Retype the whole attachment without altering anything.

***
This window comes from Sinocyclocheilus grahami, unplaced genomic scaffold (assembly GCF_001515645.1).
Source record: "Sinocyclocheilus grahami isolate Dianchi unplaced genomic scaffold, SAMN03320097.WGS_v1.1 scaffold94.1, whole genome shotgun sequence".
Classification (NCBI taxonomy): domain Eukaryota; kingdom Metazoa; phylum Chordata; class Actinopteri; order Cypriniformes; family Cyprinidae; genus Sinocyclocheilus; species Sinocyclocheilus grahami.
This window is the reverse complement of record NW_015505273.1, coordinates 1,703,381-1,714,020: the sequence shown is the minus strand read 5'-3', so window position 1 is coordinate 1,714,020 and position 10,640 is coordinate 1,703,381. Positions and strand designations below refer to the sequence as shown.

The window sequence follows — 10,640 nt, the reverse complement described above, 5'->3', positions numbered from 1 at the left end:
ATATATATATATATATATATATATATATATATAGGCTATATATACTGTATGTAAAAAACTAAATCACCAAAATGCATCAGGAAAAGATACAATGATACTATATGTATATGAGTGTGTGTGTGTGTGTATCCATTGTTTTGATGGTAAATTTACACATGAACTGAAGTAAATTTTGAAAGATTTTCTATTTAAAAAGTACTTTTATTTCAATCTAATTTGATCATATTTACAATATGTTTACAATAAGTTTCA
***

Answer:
This window comes from Sinocyclocheilus grahami, unplaced genomic scaffold (assembly GCF_001515645.1).
Source record: "Sinocyclocheilus grahami isolate Dianchi unplaced genomic scaffold, SAMN03320097.WGS_v1.1 scaffold94.1, whole genome shotgun sequence".
Classification (NCBI taxonomy): domain Eukaryota; kingdom Metazoa; phylum Chordata; class Actinopteri; order Cypriniformes; family Cyprinidae; genus Sinocyclocheilus; species Sinocyclocheilus grahami.
This window is the reverse complement of record NW_015505273.1, coordinates 1,703,381-1,714,020: the sequence shown is the minus strand read 5'-3', so window position 1 is coordinate 1,714,020 and position 10,640 is coordinate 1,703,381. Positions and strand designations below refer to the sequence as shown.

The window sequence follows — 10,640 nt, the reverse complement described above, 5'->3', positions numbered from 1 at the left end:
ATATATATATATATATATATATATATATATATAGGCTATATATACTGTATGTAAAAAACTAAATCACCAAAATGCATCAGGAAAAGATACAATGATACTATATGTATATGAGTGTGTGTGTGTGTGTATCCATTGTTTTGATGGTAAATTTACACATGAACTGAAGTAAATTTTGAAAGATTTTCTATTTAAAAAGTACTTTTATTTCAATCTAATTTGATCATATTTACAATATGTTTACAATAAGTTTCA